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This article, describing the 2007 flight of the first Malaysian in space, launched as a passenger in a Russian Soyuz capsule, is mostly worth reading because it goes into details on the Islamic religious rules the astronaut had to follow to practice the religion in space.
Muszaphar had to spend time going through an instruction manual on daily religious rituals provided by Malaysian mullahs. Vyacheslav Urlyapov of the Moscow-based Centre for Southeast Asia, Australia, and Oceania Studies, RAS Institute of Oriental Studies, sums up the cosmonaut’s experience: “The 11-day flight overlapped in part the holy month of Ramadan. Muslims had been in orbit before him, but it fell to Muszaphar to comply with the detailed instructions written for him by Islamic theologians (ulema) to remain a true believer in space, too.”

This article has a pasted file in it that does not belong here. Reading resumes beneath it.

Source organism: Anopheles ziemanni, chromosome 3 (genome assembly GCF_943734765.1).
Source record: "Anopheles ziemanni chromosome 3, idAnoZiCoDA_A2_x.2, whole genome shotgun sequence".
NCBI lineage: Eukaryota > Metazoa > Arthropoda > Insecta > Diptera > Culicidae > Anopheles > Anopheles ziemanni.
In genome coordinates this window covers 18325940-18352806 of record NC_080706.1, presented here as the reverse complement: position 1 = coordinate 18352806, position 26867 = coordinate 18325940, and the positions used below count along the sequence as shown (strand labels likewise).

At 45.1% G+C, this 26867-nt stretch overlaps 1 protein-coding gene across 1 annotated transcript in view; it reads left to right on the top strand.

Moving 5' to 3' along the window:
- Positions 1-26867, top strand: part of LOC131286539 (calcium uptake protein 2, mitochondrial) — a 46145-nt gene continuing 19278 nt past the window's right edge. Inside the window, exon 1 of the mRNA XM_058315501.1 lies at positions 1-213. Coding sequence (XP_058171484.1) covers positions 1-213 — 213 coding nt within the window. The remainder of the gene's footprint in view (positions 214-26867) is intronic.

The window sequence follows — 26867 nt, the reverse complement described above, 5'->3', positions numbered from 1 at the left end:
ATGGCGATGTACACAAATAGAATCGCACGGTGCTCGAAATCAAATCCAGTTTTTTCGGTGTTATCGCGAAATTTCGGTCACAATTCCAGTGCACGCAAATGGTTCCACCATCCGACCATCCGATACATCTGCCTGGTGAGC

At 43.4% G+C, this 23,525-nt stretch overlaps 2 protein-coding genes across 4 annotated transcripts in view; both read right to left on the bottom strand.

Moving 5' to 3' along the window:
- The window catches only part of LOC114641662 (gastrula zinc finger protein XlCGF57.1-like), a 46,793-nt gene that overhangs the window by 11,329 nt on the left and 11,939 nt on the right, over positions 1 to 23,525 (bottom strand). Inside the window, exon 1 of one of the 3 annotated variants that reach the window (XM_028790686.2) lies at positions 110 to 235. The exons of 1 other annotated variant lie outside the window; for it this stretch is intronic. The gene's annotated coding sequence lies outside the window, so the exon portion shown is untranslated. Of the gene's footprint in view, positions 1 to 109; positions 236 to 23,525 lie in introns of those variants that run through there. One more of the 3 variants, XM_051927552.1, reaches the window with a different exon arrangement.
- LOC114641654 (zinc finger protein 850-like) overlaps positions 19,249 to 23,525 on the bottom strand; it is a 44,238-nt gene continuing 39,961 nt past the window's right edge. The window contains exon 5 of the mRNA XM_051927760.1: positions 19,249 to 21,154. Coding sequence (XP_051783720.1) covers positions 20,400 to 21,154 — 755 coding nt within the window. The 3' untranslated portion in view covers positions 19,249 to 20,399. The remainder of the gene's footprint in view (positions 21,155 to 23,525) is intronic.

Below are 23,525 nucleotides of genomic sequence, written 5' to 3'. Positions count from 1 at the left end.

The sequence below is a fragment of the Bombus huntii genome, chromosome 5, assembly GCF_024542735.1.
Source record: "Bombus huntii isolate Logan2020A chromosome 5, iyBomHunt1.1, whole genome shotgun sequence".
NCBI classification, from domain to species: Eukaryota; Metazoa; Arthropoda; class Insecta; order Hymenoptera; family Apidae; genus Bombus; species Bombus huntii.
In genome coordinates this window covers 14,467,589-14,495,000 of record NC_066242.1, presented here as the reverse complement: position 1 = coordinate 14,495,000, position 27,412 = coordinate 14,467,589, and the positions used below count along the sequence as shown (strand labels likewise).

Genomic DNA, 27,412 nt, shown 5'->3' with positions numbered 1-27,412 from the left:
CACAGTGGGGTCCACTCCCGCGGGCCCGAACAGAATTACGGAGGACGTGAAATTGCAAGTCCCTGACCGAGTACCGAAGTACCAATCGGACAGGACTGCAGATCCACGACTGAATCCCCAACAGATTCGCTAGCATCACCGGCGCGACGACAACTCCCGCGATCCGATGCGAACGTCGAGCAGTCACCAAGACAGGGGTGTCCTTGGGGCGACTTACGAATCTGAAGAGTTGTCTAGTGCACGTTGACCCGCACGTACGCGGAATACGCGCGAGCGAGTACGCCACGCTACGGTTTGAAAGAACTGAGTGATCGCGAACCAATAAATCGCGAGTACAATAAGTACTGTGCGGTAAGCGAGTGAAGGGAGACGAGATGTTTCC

Muslims are required to face in the general direction of the city of Mecca while saying the mandatory – five times a day – prayers. But locating the tiny city from space is not an easy task, especially when you are hurtling around Earth at more than 17,000 km per hour. Also, in space there is no sense of direction – as we know it on land. The Malaysian cosmonaut was therefore all at sea during his first space flight.
Mercifully, Muszaphar was released from fasting, and was allowed to say shorter prayers and perform daily rituals according to Kazakhstan time. Plus, he didn’t have to face the constant ordeal of locating Mecca.
Kind of describes the problems when a medieval religion is thrust into the 21st century. The medieval religion has to change.